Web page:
New York Rangers captain Jacob Trouba may be the most interesting man in hockey, on and off the ice

Jacob Trouba is captain of the best team in the NHL this season, the New York Rangers, one of the oldest franchises in hockey in one of the world's greatest sports towns.

The big-hitting American defenseman is also an artist, philanthropist, advocate and, most recently, an actor in a commercial urging early cancer detection. He might be the most interesting man in hockey.

Trouba asked for a trade from Winnipeg to a team in the U.S. so his then-fiancée could pursue her medical career. He was the only player to agree to have his photo taken getting the COVID-19 vaccine, speaks to Fortune 500 CEOs to get advice about leadership, paints on the side, helps run an epilepsy art program and is the face of a new Hockey Fights Cancer campaign launching just in time for the playoffs.

He is, of course, highly focused on helping the Rangers hoist the Stanley Cup for the first time since 1994, the year he was born. He just has other things going on. A lot of them.

“I’m a little different, probably in a lot of those ways, but that’s just kind of how I’m wired,” Trouba said. “There’s more to the game of hockey. I think there’s experiences that you can bring in to help the team, to help you become a better player.”

Trouba's mother, Kristy, who co-starred in the AstraZeneca “ Get Body Checked Against Cancer ” ad, said she encouraged Jacob as a kid to go to friends' houses and play video games, lamenting the school dances, football games and spring break trips he sacrificed as a teenager in the name of hockey.

“Jacob would go out in the garage and shoot pucks against the hockey tarp by himself all the time,” Kristy Trouba said. “He’s just very dedicated. When he puts his mind to do something, he’s going to give it the absolute best that he has.”

On the ice, no one in the league blocked more shots on average this season than Trouba, who isn't even tops on his team in hits but is known for big, crushing, clean open-ice body checks that have otherwise largely disappeared from the sport at its highest level.

“It’s not really something I set my mind to go out and do,” Trouba said. “It’s just something that, if it presents itself, to make the hit. It’s always been a part of my game since I was a kid, really. It’s a part of my game. It’s a big part of the game in general."

Trouba being known for body checks and his work in the community made him the logical choice for the commercial, AstraZeneca US Head of Oncology Mohit Manrao said. It was a “no-brainer” for Trouba, too, after losing his grandfather to cancer and seeing his mom and other family members have health scares of their own.

"Just trying to make a difference," he said.

Last summer, he founded the The Trouba Creative Expressions Arts Program that gives adults with epilepsy the opportunity to paint as an outlet, and proceeds from his work go there and to the Rangers-connected Garden of Dreams Foundation.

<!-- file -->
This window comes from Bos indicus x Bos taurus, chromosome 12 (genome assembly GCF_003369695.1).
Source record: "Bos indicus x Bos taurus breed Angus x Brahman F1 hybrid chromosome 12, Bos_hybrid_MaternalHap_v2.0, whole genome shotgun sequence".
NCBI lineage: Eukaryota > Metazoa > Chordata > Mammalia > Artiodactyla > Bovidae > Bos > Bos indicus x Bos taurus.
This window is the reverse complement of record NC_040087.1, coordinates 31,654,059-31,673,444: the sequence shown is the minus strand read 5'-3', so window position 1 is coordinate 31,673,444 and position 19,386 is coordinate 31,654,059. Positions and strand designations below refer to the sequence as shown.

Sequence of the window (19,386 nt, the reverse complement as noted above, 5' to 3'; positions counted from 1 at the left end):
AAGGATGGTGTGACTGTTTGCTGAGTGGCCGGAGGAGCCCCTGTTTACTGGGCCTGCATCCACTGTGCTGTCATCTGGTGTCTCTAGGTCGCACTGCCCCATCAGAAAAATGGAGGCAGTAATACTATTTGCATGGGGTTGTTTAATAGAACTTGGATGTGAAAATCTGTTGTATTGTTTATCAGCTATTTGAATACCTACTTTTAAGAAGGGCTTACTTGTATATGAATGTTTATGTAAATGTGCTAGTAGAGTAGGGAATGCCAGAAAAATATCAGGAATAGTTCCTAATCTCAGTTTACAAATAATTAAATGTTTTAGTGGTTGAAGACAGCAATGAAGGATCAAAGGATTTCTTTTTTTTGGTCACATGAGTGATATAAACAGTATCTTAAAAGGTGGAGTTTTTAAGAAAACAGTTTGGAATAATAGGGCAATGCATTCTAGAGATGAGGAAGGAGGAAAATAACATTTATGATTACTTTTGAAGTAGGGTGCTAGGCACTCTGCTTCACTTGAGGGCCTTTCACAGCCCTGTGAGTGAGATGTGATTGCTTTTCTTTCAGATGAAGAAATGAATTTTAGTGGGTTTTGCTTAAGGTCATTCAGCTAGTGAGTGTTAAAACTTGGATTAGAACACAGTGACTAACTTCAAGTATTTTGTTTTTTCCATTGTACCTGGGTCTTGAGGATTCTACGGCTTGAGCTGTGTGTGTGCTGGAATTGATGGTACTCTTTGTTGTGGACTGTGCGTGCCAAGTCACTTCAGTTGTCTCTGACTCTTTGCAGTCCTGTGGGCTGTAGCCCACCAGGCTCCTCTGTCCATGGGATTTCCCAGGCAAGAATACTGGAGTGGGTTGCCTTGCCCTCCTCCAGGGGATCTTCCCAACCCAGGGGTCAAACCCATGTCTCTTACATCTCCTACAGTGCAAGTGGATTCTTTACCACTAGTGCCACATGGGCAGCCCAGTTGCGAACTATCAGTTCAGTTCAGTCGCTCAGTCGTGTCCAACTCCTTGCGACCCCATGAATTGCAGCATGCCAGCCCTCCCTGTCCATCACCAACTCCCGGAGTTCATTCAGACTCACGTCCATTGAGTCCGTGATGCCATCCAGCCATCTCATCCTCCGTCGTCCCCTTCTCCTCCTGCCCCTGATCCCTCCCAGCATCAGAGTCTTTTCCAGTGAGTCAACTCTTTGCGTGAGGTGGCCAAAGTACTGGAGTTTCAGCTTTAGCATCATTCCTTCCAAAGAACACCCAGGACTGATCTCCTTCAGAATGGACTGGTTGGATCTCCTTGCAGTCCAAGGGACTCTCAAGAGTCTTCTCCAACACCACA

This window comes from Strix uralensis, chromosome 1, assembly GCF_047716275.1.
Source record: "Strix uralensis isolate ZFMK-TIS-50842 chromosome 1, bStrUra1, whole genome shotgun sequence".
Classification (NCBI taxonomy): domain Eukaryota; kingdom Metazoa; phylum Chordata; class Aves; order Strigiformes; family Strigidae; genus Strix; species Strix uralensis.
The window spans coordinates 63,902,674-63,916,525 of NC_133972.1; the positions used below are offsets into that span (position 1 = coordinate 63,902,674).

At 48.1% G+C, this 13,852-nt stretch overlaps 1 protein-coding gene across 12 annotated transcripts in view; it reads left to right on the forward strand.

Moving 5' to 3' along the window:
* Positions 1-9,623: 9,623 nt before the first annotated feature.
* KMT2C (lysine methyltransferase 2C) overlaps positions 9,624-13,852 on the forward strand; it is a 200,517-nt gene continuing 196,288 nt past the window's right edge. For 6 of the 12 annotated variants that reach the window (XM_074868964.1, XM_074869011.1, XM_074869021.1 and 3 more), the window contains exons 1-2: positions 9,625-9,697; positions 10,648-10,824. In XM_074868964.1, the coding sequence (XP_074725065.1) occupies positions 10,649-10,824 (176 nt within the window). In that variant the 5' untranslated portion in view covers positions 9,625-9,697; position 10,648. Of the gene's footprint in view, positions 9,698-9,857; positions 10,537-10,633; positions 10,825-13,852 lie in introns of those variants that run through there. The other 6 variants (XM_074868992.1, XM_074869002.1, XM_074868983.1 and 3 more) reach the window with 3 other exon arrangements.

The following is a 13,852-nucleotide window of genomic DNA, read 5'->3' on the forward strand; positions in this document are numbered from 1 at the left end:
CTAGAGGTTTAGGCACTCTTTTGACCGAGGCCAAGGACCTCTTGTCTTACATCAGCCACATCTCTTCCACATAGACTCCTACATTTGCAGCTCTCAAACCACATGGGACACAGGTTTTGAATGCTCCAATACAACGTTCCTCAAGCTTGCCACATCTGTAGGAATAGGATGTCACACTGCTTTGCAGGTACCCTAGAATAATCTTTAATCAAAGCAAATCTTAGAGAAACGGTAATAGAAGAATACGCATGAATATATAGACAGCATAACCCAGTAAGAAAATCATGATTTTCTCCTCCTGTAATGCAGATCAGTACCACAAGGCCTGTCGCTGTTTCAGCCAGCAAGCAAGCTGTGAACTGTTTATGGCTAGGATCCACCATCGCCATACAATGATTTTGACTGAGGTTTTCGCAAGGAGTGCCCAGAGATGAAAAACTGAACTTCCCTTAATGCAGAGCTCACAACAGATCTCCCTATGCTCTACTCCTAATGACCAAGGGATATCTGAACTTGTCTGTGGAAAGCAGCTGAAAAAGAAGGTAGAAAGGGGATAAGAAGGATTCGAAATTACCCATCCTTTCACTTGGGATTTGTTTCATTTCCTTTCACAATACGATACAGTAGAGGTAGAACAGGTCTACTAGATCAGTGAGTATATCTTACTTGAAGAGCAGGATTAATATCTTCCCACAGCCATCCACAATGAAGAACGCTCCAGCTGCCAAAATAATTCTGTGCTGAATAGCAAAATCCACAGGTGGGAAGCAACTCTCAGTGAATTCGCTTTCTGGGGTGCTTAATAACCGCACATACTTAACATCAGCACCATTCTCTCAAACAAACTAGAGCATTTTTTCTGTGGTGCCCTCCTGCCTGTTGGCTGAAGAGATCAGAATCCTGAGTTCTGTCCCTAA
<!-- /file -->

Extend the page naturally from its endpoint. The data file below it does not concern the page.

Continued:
“He’s one of those guys who just gets it,” said Mike Geschwer, a friend and fellow artist. “Everything he does has those elements of giving back, and that’s just the person he is. You can’t really teach that.”

You can, however, learn it. Kelly Tyson-Trouba, now a doctor, often comes home from work to talk to her husband about how she just had to inform people they have terminal cancer.

“It weighs on her,” Trouba said. “I can see how much she obviously is impacted by it and obviously what it means to the families. She comes home and tells me some details just because she needs to talk about it.”

Trouba was the ninth overall pick by the Jets in the 2012 draft and he played his first six seasons in Winnipeg. The 30-year-old Michigan native asked for a trade so Kelly could get through medical school. His mother knows it was not an easy decision because of how much Jacob loved his teammates, coaches and the Canadian city.

“The fact is he needed to get back to the States to make his dream come true with Kelly, and to me that just proves how compassionate he is about his family life,” Kristy said. “It’s very important that not only he follow his dreams but she needs to follow her dreams, as well.”

Married now with a young son, they're a “terrific team,” said Geschwer, who met Jacob and Kelly after his wife, Cortnee Glasser, helped the Troubas find a home in New York City.

Geschwer invited Trouba to his studio and helped Jacob find his artistic touch that his mother once said he never had. He is now rooting hard for his friend to lead the Rangers to a title this spring.

“For Jacob, I just want him successful in everything he does, and that’s the pinnacle of success is to win the Cup,” he said. “His mindset, that’s his singular interest for himself, for the team. That’s his goal is to win a championship.”